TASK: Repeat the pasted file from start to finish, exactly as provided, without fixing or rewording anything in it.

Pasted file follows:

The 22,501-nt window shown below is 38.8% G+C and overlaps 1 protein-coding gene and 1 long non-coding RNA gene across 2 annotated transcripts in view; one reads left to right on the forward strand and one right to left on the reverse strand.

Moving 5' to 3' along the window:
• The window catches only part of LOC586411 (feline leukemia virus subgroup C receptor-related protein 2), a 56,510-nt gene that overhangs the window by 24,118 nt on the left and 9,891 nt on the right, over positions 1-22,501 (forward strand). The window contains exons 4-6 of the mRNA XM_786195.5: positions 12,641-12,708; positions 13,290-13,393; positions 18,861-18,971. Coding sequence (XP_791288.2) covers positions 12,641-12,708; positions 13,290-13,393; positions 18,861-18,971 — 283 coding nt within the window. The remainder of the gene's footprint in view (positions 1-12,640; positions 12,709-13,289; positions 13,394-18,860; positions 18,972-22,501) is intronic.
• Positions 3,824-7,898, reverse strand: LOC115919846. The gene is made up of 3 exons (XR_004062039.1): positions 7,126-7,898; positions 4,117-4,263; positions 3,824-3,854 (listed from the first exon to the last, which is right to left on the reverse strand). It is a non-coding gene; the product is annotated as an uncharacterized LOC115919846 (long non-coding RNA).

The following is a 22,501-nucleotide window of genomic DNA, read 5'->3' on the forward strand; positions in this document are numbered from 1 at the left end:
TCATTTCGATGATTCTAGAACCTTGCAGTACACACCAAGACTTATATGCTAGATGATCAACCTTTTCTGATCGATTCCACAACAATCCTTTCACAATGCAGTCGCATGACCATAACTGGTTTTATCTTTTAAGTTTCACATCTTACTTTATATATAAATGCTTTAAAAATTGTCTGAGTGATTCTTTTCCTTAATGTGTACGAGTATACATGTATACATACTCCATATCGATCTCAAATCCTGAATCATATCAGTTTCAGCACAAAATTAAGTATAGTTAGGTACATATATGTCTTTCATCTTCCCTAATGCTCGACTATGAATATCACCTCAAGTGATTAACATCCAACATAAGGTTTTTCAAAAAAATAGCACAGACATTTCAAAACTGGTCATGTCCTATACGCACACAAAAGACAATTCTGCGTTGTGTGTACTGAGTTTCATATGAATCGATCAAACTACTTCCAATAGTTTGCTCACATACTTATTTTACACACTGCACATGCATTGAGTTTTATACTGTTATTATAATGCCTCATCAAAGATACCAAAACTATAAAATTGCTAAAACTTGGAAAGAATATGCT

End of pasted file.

The 22,501-nt window shown below is 38.8% G+C and overlaps 1 protein-coding gene and 1 long non-coding RNA gene across 2 annotated transcripts in view; one reads left to right on the forward strand and one right to left on the reverse strand.

Moving 5' to 3' along the window:
• The window catches only part of LOC586411 (feline leukemia virus subgroup C receptor-related protein 2), a 56,510-nt gene that overhangs the window by 24,118 nt on the left and 9,891 nt on the right, over positions 1-22,501 (forward strand). The window contains exons 4-6 of the mRNA XM_786195.5: positions 12,641-12,708; positions 13,290-13,393; positions 18,861-18,971. Coding sequence (XP_791288.2) covers positions 12,641-12,708; positions 13,290-13,393; positions 18,861-18,971 — 283 coding nt within the window. The remainder of the gene's footprint in view (positions 1-12,640; positions 12,709-13,289; positions 13,394-18,860; positions 18,972-22,501) is intronic.
• Positions 3,824-7,898, reverse strand: LOC115919846. The gene is made up of 3 exons (XR_004062039.1): positions 7,126-7,898; positions 4,117-4,263; positions 3,824-3,854 (listed from the first exon to the last, which is right to left on the reverse strand). It is a non-coding gene; the product is annotated as an uncharacterized LOC115919846 (long non-coding RNA).

The following is a 22,501-nucleotide window of genomic DNA, read 5'->3' on the forward strand; positions in this document are numbered from 1 at the left end:
TCATTTCGATGATTCTAGAACCTTGCAGTACACACCAAGACTTATATGCTAGATGATCAACCTTTTCTGATCGATTCCACAACAATCCTTTCACAATGCAGTCGCATGACCATAACTGGTTTTATCTTTTAAGTTTCACATCTTACTTTATATATAAATGCTTTAAAAATTGTCTGAGTGATTCTTTTCCTTAATGTGTACGAGTATACATGTATACATACTCCATATCGATCTCAAATCCTGAATCATATCAGTTTCAGCACAAAATTAAGTATAGTTAGGTACATATATGTCTTTCATCTTCCCTAATGCTCGACTATGAATATCACCTCAAGTGATTAACATCCAACATAAGGTTTTTCAAAAAAATAGCACAGACATTTCAAAACTGGTCATGTCCTATACGCACACAAAAGACAATTCTGCGTTGTGTGTACTGAGTTTCATATGAATCGATCAAACTACTTCCAATAGTTTGCTCACATACTTATTTTACACACTGCACATGCATTGAGTTTTATACTGTTATTATAATGCCTCATCAAAGATACCAAAACTATAAAATTGCTAAAACTTGGAAAGAATATGCT